Friday’s CIFF Dispatch talks up Harlem doc The Apollo, dark fairy tale Adoration, Guatemalan drama Our Mothers, and Minhal Baig’s coming-of-age story Hala.
Pedro Costa’s minimalist, based on real events drama is short on plot and long on the relentless weight of living.
Romania’s Corneliu Pourumbiou bogs down excellent production design in droopy, exposition-heavy noir trappings.
Takashi Miike’s gazillionth film is a riotous yakuza caper that traffics in the filmmaker’s impeccable balance of extremes.
Pedro Almodóvar graces us with a shaggy but rewarding portrait of a middle-aged director wrestling with his demons, with an arresting turn by Banderas.
Bertrand Bonello writes & directs a genre defying story about teenage passion & the thin veil between life & death.
Flesh-eating creatures and farcical meta-comedy meet in this refreshing, delightful riff on the zombie genre.
Issa López captures the horror of growing up in a warzone with a gritty fairy tale that would make Guillermo Del Toro proud.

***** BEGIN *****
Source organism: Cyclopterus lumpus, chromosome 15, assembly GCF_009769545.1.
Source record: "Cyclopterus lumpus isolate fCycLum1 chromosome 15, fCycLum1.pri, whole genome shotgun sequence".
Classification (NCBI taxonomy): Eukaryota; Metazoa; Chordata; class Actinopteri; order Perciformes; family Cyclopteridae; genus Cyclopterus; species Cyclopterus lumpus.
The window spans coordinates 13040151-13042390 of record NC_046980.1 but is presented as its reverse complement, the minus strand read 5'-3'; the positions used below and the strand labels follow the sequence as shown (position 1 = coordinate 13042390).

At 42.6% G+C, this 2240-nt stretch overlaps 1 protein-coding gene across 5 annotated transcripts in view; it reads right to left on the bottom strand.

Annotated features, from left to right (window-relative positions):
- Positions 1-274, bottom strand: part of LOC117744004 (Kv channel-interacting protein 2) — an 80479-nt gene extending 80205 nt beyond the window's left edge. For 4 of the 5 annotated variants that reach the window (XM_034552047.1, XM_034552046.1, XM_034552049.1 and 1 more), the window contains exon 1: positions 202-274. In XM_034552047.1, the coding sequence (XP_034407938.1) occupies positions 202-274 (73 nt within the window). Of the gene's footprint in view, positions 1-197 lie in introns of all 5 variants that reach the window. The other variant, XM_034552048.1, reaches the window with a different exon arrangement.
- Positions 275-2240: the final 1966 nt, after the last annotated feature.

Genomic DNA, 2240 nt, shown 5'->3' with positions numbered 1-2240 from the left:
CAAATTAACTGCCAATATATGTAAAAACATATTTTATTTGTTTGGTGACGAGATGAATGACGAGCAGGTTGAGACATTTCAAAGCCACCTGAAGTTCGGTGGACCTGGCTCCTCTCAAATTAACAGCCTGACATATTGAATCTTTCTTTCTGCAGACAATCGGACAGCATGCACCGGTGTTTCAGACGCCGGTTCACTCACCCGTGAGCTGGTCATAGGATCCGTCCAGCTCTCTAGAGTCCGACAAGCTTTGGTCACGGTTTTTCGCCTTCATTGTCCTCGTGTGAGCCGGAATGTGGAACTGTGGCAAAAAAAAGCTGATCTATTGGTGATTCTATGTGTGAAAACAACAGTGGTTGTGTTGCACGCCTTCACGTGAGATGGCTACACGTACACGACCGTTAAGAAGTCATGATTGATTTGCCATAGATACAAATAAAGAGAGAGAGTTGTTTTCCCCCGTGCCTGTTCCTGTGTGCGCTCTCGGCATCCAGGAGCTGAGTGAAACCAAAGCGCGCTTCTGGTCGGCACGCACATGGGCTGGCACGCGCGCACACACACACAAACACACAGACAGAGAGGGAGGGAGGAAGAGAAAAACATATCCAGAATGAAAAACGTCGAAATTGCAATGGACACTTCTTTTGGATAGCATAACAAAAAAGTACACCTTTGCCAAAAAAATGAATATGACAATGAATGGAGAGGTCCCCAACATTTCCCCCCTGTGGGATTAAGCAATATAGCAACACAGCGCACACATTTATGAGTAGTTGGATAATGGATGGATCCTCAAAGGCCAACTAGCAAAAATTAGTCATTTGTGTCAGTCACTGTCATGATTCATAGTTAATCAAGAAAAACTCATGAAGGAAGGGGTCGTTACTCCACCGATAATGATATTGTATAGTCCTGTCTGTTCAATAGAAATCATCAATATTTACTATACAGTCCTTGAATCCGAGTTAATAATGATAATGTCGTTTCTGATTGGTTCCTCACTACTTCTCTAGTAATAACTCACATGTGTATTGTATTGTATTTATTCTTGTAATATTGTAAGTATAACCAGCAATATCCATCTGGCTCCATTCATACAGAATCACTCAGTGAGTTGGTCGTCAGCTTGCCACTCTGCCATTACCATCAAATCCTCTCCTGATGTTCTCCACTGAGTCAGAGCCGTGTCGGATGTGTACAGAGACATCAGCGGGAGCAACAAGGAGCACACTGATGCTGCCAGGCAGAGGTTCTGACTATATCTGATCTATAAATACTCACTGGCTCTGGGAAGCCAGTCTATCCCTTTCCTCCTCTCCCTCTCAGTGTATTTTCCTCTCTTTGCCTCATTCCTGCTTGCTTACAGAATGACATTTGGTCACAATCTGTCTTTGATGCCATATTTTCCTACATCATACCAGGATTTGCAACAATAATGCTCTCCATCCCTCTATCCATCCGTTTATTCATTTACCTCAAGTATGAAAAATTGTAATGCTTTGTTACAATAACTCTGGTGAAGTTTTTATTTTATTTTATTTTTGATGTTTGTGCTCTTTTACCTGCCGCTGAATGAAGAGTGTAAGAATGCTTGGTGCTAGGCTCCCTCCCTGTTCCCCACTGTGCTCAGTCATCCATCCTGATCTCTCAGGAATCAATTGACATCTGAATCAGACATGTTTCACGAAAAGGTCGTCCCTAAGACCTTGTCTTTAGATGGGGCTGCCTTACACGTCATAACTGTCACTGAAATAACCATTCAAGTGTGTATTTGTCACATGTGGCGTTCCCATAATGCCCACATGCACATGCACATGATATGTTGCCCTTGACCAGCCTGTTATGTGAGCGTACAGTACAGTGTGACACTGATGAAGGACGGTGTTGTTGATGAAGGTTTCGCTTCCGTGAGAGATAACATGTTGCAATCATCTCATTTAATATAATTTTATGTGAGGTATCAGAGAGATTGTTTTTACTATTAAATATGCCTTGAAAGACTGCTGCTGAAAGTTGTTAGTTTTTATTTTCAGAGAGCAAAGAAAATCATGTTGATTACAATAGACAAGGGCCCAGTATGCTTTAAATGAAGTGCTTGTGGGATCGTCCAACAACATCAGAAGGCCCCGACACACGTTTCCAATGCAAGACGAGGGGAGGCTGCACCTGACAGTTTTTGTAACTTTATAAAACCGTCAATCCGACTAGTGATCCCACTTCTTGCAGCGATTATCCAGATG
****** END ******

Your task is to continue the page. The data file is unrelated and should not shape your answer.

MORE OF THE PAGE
Alejandro Landes’ tense, probing portrait of child soldiers keeps its messages as muddy as its setting.
Danish director Daniel Joseph Borgman’s coming of age drama is an uncomfortable story of abuse, mental illness, and escape.
Sameh Zoabi’s politically-charged satire of Palestinian soap operas works better as farce than social polemic.
The latest adaptation of a Roberto Saviano novel is a familiar, but inventive crime drama.
Dwein Ruedas Baltazar’s third feature is a morbidly beautiful tale filled with unexpectedly rich textures.
Ulaa Salim’s tense, complex political thriller shines a light on the very modern terrors of far-right nationalism, and the radical violence that rises in response.
Culture clash and end-of-life issues collide in Lulu Wang’s scintillatingly heartfelt drama “based on an actual lie.”
Fantasia kicks off its opening night with an atmospheric, if slightly subdued, entry in the Ringu series.
Jessie Buckley rocks the stage in a country-fied music drama that treads too-familiar territory outside its Scottish stage.
Abel Ferrara eulogizes fellow scandalizer Pier Paolo Pasolini in a suitably grimy tone poem featuring Willem Dafoe.